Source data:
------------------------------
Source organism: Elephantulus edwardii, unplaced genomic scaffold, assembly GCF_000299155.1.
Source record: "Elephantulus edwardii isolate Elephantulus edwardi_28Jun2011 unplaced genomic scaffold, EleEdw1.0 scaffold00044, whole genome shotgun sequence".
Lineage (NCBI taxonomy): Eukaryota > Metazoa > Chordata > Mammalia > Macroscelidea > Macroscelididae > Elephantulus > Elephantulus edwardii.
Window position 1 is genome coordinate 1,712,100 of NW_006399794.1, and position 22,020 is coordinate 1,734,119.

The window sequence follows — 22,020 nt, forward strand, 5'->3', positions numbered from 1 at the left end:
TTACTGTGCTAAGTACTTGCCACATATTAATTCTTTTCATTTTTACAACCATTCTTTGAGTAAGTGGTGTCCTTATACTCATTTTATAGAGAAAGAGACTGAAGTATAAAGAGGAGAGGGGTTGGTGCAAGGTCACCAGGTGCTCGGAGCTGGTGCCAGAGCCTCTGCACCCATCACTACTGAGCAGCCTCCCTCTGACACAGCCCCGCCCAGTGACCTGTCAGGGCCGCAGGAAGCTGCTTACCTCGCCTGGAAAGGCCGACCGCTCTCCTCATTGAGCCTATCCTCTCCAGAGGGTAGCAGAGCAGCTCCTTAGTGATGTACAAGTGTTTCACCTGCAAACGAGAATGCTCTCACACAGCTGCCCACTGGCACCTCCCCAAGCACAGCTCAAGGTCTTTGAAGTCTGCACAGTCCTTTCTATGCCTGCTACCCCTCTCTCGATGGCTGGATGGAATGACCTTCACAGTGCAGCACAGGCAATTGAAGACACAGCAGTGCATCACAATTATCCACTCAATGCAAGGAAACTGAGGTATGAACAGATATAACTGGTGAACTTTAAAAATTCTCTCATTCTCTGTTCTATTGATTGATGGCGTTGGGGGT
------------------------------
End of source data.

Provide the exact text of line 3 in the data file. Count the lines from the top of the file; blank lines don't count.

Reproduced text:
Lineage (NCBI taxonomy): Eukaryota > Metazoa > Chordata > Mammalia > Macroscelidea > Macroscelididae > Elephantulus > Elephantulus edwardii.